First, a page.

Michael Kenna

The Genius Loci and the Enchantment of the World

History and myth linked to a place support the prestige of the genius loci, its ideal and affective content, its mysteriousness, its invitation to a fictional construction. The concept has become vague with misuse, yet it seems right for the series on places made mythical by sacred or literary works.
Kenna, talking about his stays on Easter Island, noted “an odd sensation of tragic absence and lingering unresolved presence pervades this singular place. In those first few days I found myself constantly looking over my shoulders. I never felt alone. Some very big and important events took place there and the memories still seem to inhabit every inch of its rocky surface.... [The statues] seem to look back to a time when anything was possible. Their stories, and those of the island, stay trapped securely inside.” Elsewhere, he added: “In all of my work, though, there is a certain prevailing theme which has something to do with memory, with time, with change, with an atmosphere that seems to reside in these places. I apply myself to many different subjects using that same theme.”

A « dark presence »

The silence and melancholy peculiar to places charged with telluric forces, haloed with legend and sometimes devoid of history which is still to be written… A haunting. This has to be the signature of the genius loci. It seems singular in the continuous substance of space, like a closure which makes it a pivot or nodal point. The dimensions of time and space, itineraries and roads radiate from it; early stories and founding myths originate here. Real or metaphorical, and therefore an island.
These singular characters drive Kenna’s endless quest and draw him back to the same places over and over again. An atmosphere, the form and substance of the elements, the texture of the terrain, the restless sky, the consistency, brilliance or flow of the light: a place where formal articulations enter into resonance with the silence and power of the sacred and the buried, a place which completes, symbolizes and assembles, and finally unveils the meaning of the space. The place where a “dark presence” is experienced as if this entity were present and absent, appearing and disappearing at the same time.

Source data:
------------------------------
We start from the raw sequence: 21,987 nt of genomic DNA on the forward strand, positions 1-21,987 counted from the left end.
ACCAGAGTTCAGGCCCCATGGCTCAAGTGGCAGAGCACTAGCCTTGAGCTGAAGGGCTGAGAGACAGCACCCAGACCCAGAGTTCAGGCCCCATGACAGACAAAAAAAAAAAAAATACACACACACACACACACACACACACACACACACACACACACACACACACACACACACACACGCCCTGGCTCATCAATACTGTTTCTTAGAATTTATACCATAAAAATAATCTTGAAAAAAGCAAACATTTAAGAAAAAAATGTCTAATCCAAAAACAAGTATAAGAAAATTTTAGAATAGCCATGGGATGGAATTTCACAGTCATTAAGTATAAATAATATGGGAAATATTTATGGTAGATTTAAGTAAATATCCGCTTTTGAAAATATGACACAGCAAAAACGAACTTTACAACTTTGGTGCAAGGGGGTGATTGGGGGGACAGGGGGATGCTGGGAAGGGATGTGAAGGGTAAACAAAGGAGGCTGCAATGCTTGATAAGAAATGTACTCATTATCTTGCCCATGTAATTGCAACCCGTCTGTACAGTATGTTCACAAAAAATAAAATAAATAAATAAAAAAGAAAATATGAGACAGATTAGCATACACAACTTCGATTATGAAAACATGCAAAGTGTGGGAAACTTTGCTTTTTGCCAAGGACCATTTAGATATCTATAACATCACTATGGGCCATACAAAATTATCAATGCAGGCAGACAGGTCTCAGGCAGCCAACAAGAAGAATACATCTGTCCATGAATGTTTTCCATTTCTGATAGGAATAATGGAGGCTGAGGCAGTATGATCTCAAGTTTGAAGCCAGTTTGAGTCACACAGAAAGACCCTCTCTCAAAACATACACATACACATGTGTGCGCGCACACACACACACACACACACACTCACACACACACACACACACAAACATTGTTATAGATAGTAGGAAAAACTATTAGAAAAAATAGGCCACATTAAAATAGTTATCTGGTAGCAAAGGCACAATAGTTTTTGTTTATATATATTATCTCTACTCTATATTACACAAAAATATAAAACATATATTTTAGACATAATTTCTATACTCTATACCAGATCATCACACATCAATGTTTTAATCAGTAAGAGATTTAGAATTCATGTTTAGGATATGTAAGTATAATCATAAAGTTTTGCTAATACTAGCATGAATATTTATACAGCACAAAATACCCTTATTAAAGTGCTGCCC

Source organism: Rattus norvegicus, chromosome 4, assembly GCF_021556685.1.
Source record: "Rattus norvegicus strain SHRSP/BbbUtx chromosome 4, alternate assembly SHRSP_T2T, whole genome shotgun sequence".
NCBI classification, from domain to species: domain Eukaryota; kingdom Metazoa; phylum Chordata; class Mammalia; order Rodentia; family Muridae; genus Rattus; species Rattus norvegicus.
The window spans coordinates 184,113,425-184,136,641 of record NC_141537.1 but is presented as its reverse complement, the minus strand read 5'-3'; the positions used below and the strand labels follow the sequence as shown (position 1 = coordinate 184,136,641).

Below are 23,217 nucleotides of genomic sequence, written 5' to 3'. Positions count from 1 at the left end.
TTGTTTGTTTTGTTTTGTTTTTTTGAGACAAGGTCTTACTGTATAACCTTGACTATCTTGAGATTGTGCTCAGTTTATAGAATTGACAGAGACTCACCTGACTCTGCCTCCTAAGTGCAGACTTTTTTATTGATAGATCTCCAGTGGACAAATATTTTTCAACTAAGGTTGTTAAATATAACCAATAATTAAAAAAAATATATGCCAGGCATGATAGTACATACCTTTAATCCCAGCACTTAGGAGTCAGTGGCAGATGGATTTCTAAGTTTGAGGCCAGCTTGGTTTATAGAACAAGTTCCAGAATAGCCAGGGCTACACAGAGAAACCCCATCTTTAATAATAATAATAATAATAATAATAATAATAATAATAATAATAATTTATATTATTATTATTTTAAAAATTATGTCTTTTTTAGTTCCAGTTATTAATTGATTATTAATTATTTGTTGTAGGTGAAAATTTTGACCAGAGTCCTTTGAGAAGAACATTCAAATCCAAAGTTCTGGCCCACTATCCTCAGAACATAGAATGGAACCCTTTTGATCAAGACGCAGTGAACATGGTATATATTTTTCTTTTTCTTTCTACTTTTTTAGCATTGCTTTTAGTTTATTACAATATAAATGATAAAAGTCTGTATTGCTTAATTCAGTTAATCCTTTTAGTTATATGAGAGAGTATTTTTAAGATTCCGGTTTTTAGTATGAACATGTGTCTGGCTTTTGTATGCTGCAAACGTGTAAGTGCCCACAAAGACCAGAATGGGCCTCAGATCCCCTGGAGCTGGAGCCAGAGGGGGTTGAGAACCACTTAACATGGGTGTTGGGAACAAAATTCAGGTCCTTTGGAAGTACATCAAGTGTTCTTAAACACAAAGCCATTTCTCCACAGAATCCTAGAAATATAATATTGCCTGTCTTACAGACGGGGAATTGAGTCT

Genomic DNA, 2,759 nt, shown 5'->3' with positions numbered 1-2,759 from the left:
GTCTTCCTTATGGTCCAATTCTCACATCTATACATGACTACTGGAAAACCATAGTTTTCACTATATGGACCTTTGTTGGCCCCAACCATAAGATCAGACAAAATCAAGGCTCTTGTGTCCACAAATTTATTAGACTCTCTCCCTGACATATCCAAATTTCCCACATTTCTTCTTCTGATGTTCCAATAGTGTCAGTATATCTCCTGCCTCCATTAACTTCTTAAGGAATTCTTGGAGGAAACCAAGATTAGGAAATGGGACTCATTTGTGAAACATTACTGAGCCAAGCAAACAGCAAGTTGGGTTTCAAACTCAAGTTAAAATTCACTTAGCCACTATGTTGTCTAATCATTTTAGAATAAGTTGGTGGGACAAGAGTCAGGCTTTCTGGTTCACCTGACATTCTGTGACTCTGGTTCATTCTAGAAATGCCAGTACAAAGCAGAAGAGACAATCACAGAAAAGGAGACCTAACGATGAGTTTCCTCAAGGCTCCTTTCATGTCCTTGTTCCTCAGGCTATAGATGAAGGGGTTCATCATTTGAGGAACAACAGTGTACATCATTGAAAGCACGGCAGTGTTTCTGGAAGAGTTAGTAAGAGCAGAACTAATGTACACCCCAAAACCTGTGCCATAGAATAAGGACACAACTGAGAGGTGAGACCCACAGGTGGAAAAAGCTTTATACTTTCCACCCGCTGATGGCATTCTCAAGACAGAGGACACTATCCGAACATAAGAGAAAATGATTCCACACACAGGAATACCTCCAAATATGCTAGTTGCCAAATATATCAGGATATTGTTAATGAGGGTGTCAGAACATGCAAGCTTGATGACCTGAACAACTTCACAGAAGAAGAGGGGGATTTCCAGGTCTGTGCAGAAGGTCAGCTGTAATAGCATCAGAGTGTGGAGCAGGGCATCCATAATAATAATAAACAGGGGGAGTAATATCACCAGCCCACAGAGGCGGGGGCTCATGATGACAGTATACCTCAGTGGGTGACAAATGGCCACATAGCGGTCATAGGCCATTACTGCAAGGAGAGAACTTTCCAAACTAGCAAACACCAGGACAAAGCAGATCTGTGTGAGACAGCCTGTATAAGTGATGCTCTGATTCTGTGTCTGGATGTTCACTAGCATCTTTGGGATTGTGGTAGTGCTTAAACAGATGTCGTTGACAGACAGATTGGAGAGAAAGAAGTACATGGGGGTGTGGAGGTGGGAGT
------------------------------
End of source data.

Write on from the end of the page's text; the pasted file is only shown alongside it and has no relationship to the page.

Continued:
When places drop their mask as tourist sites

Standing before these photographs of Easter Island, Mont-Saint-Michel, the Pyramids of Giza, we are filled with astonishment. We hardly recognize these sites, usually invaded by sightseers in sneakers and shorts busy “doing” Egypt or Normandy. But Kenna works alone, often at night, when the real place drops its mask as a tourist site. He then offers us stunning portraits of Moais, or a bird’s —or daemon’s— eye view of Mont-Saint-Michel espying the shadowy subductions of the mediaeval Mont Tombebeneath the “listed monument.” The pyramids are reduced in a flash to geometrical diagrams or reliquaries. “Perhaps it is because they no longer bore the marks of the Divine that the Divine still spoke with such persistence and purity … but silently, discreetly, without proof, as if diffused.”
A pathetic but consenting victim of the genius loci, Don Quixote arouses pity and amusement. Everybody agrees that he is completely crazy. But Kenna’s perspicacity knocks conventional wisdom for a six. The windmills in Quixote’s Giants look like mills at first glance, but the mischievous spirit that dwells in them floats in a threatening cloud around their pointed hats. The photographic space flushes out their strategic movements as malevolent sentinels. “The affairs of war, more than anything else, are subject to change; how much more so, as I believe, nay am certain, that the sage Freston, who stole my library and books, has converted those giants into mills, in order to rob me of the honour of their overthrow...” Kenna’s world is also an enchanted world of confusion in which “each object and each character may signify another.”
haut de page